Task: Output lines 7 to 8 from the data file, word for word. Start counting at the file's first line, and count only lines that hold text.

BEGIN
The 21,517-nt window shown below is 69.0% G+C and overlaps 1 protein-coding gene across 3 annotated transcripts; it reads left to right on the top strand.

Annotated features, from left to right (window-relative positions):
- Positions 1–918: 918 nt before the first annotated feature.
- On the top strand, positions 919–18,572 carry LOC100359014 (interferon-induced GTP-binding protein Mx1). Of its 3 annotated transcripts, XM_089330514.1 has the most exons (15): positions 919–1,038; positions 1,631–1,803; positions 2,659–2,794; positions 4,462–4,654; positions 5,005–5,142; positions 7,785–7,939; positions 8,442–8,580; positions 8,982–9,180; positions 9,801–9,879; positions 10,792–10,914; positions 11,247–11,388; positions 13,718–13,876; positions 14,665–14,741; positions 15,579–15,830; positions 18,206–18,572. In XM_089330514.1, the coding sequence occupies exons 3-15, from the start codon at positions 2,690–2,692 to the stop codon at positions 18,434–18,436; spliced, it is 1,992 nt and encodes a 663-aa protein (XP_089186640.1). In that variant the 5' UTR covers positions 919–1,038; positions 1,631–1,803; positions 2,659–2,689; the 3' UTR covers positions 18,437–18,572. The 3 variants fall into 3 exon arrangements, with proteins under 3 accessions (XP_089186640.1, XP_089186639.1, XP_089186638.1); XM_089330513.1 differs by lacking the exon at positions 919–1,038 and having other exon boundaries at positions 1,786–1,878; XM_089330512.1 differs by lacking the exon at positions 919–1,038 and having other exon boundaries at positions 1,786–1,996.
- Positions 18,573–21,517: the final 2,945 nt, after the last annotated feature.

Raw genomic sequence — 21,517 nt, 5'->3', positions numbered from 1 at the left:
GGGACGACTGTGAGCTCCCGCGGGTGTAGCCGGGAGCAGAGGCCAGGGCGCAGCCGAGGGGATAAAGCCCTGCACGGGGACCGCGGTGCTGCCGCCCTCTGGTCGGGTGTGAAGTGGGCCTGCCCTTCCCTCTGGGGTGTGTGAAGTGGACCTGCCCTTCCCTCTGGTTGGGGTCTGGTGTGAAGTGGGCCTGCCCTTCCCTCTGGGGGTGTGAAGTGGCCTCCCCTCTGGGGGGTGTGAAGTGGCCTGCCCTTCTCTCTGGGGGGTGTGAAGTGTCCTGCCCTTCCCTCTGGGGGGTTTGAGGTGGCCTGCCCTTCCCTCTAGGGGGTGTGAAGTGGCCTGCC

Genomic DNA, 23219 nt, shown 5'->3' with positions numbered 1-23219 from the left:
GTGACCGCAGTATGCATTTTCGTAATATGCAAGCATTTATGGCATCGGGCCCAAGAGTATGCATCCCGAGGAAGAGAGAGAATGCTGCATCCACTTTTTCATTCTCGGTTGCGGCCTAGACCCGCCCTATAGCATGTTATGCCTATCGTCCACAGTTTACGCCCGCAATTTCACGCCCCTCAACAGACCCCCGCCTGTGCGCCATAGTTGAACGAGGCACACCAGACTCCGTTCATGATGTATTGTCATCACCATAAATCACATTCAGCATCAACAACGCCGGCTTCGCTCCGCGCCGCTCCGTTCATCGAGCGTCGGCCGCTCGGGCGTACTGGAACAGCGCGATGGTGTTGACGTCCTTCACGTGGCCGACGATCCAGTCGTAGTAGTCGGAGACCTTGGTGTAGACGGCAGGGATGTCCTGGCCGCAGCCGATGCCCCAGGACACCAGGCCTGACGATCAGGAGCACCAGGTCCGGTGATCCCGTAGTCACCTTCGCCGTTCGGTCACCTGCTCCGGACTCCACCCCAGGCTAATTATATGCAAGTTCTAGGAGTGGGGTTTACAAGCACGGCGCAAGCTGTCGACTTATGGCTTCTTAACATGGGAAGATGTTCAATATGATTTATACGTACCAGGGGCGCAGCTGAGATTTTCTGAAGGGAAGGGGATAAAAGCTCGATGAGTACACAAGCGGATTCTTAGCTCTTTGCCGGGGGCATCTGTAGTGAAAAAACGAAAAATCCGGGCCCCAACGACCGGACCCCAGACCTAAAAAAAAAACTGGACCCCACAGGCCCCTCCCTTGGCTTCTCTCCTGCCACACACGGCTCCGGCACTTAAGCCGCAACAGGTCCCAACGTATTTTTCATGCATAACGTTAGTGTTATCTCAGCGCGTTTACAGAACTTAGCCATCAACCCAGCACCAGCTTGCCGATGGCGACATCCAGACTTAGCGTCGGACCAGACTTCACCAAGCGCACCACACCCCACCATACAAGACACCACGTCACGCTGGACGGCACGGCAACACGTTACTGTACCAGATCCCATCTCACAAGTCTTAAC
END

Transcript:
GGGACGACTGTGAGCTCCCGCGGGTGTAGCCGGGAGCAGAGGCCAGGGCGCAGCCGAGGGGATAAAGCCCTGCACGGGGACCGCGGTGCTGCCGCCCTCTGGTCGGGTGTGAAGTGGGCCTGCCCTTCCCTCTGGGGTGTGTGAAGTGGACCTGCCCTTCCCTCTGGTTGGGGTCTGGTGTGAAGTGGGCCTGCCCTTCCCTCTGGGGGTGTGAAGTGGCCTCCCCTCTGGGGGGTGTGAAGTGGCCTGCCCTTCTCTCTGGGGGGTGTGAAGTGTCCTGCCCTTCCCTCTGGGGGGTTTGAGGTGGCCTGCCCTTCCCTCTAGGGGGTGTGAAGTGGCCTGCC

Genomic DNA, 23219 nt, shown 5'->3' with positions numbered 1-23219 from the left: